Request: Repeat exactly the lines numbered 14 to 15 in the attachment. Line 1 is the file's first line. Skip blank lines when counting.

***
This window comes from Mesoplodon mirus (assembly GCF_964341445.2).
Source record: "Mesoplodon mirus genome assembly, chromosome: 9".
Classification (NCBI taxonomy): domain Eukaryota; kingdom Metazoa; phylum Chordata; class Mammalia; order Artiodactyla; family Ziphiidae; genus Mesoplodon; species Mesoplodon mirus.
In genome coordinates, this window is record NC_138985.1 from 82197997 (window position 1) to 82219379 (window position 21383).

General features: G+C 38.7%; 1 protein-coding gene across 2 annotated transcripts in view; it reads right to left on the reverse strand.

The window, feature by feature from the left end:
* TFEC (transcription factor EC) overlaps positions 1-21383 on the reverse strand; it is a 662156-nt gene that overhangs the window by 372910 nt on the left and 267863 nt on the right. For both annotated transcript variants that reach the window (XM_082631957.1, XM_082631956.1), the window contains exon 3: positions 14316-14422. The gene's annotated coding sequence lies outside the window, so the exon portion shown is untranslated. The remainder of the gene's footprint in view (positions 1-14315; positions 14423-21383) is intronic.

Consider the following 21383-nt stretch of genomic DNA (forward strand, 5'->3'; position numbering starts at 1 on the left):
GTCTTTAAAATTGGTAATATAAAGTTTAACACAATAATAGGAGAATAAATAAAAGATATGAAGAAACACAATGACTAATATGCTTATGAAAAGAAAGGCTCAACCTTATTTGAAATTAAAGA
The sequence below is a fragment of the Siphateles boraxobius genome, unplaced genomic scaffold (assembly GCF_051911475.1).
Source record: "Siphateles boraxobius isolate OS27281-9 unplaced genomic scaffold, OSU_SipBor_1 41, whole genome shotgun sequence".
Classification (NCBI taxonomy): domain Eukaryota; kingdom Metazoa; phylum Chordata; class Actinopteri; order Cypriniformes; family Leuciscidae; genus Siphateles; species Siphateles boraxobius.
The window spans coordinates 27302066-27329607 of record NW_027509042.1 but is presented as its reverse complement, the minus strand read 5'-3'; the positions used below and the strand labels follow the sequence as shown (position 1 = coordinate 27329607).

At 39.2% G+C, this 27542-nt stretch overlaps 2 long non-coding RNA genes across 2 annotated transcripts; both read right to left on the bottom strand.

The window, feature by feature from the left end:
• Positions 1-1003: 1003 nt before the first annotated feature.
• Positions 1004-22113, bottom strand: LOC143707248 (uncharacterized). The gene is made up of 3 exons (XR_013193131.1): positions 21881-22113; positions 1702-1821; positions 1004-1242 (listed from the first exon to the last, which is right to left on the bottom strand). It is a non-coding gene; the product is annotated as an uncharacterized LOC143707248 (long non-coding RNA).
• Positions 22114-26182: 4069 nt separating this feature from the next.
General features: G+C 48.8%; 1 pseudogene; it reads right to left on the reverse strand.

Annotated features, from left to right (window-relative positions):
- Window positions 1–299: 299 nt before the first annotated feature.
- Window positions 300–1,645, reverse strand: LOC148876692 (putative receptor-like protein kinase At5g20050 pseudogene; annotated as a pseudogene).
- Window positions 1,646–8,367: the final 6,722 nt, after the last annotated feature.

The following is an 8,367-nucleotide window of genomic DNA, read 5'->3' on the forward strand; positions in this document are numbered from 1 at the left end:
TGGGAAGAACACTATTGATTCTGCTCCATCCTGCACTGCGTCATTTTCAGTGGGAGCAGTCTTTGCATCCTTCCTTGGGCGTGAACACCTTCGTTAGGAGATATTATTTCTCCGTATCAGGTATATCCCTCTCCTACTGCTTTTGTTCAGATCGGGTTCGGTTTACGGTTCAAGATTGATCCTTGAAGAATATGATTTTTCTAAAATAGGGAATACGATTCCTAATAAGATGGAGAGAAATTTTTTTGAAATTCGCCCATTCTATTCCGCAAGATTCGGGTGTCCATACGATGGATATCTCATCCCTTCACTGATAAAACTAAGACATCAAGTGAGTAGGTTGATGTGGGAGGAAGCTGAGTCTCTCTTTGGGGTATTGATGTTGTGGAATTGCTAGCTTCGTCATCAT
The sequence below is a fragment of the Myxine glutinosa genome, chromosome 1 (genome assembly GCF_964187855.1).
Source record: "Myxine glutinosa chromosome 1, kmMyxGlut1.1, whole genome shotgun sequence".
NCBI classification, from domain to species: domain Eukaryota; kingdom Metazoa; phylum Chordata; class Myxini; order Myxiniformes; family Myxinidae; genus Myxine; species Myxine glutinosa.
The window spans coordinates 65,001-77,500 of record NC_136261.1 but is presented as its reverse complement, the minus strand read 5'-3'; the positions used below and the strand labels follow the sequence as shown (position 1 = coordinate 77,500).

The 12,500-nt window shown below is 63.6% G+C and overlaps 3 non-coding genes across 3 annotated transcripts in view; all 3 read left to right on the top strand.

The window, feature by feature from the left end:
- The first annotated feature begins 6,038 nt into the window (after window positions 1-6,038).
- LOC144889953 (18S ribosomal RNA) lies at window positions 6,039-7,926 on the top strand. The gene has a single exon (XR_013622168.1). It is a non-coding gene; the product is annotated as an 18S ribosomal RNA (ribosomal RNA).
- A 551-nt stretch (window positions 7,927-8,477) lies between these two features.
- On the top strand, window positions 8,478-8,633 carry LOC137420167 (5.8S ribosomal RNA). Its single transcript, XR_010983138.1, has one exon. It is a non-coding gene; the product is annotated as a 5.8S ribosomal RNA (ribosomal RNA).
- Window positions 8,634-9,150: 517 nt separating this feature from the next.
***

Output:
At 39.2% G+C, this 27542-nt stretch overlaps 2 long non-coding RNA genes across 2 annotated transcripts; both read right to left on the bottom strand.

The window, feature by feature from the left end: